Departments and hospital information.


Departments and hospital information

Department information

Welcome to the neonatology department of University Teaching Hospitals-Women and Newborn Hospital.

The ward is an Open Bay Unit: there are several incubators and/or cribs in the same unit/room. The specialised nurses provide care for the infants. The workspace for the doctors and nursing staff has been placed in the middle of the ward. In this workspace, the nurses can oversee the monitors of the different babies, and the glass walls allow them to keep a close eye on the ward.
As soon as children are stable enough and don’t need high complex neonatal care anymore, they can sometimes be transferred to the Kangaroo Mother Care ward which is part of the neonatology department. The last bit of the hospital admission can then be completed in this department, where the nurses can support things such as learning how to feed, skin to skin contact and caring for your baby. 

The Mothers Shelter is accommodation within the hospital premises for stable mothers with babies admitted to the NICU. Please speak to the staff if you need assistance with accommodation. In some cases, mothers may be admitted in the postnatal ward while caring for their baby in NICU. Stable mothers with babies admitted in the Kangaroo Mother Care ward can stay with their babies. 

Visiting rules relatives and friends

In most departments of neonatology parents are welcome 24 hours a day, and in some wards such as the Kangaroo Mother Care, it is possible to stay with your baby throughout the day and night. Young children are not allowed on the unit.  Visiting hours are between 06:00-07:00 and 16:00-17:00. Two visitors at a time may see your baby, one of them being a parent, and will require identification forms for security purposesChanging visitors is possible within limitations. Visitors who do not feel well or are ill, for instance, with a cold or cold sores, are not allowed to visit the department. If in doubt, please ask a nurse or other team member. In special situations these visiting rules change for the safety of the patient and the family. We ask you to store your belongings before entering the room or ward. Make sure not to leave any valuables behind. Before you enter the ward or the room, you have to wash your hands thoroughly  (see also the article “Washing hands”).

Hospital facilities

For parking you can use the public parking available on the hospital premises. There are some eateries near the main building of the hospital and near the hospital. Meals are provided at no extra charge for parents/guardians staying in the Mothers Shelter or Kangaroo Mother Care ward.

Who is who

In the department of neonatology various disciplines are involved in your baby’s treatment. It is nice to know who you are dealing with during your baby’s stay in hospital.

  • Neonatologist: The neonatologist is the supervisor within the department. This is a paediatrician who is specialised in the care of newly born babies who may be sick and/or premature. They have the final responsibility for the treatment given.
  • Paediatrician: A doctor who specialises in the medical care for children. A paeditrician specialist can have a chosen specialty,for example Cardiology or Nephrology.
  • Nursing specialist/practitioner: A nurse with medical authority who is co-responsible for the medical affairs in the department on a daily basis.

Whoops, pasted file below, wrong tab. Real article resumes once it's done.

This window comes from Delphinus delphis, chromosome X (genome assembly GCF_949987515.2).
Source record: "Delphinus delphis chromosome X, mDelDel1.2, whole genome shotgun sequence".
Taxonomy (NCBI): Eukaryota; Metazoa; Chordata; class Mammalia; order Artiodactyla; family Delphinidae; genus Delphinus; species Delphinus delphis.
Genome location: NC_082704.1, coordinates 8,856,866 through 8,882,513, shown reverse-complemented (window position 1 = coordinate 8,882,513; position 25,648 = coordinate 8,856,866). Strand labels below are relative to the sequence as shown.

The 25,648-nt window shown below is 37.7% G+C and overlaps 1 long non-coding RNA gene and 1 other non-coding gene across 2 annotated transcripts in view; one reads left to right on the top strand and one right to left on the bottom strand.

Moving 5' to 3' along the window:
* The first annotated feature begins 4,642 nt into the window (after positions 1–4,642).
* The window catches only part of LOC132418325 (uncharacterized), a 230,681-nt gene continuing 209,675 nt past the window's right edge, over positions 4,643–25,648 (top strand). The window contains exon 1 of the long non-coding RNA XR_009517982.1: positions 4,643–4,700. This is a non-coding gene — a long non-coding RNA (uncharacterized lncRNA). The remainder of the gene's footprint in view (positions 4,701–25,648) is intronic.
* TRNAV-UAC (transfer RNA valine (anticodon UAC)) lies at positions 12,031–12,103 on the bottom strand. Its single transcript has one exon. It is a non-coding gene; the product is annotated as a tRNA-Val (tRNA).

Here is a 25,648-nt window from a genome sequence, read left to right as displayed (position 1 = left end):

• Resident doctor: Doctors who are gaining theoretical and practical experience in neonatology and are co-responsible for the daily medical affairs in the department.
  • Nurse: The nurses are responsible for the daily medical care for infants in the department.
  • Intern/Medical student: a medical student who is gaining practical experience in a hospital.
  • Junior doctor: an intern in the final stage of the training. The junior doctor has the same duties as the resident doctor, but is still supervised and guided by the paediatrician.
  • Patient and/or Room Service Officer: the co-worker Patient Service makes sure that the department stocks are full and is responsible for preparing the nutrition.
  • Physiotherapist: The physiotherapist examines and closely follows your baby’s development.
  • Spiritual care: A religious/spiritual caretaker can provide support and guidance if you need this during the admission of your baby.
  • Nutritionists and nutritio denmonstrators The nutritionists alongwith nutrition demonstrators offer support withbreastfeeding and can help you with latching on and expressing. They also help prepare and administer formula feeds.
  • Medical Social Worker: You can contact the medical social worker if your baby’s hospitalization has drastic consequences for you and your situation.
  • Psychologist: You can contact the psychologist if you experience psychological consequences as a result of your baby’s hospitalization.
  • Department secretary: The department secretary looks after a large part of the administrative procedures.
  • Volunteer: Volunteers are active in different places all over the hospital. They help the staff, patients and visitors in various ways.

Rooming-in during a stay in hospital

The Kangaroo Mother Care ward is the only ward under the department of neonatology that allows for stable babies, generally premature, to stay with their mothers whilst preparing to go home. It gives you the chance to look after your baby yourself with support from the nurses. You are supposed to do the feeding yourself. If you breastfeed, usually a breastfeeding plan is made in consultation with the nutritionist and/or nurse. Some babies will be able to be fed everything from the breast, while others are too tired for this. Babies get assessed daily for readiness for discharge home.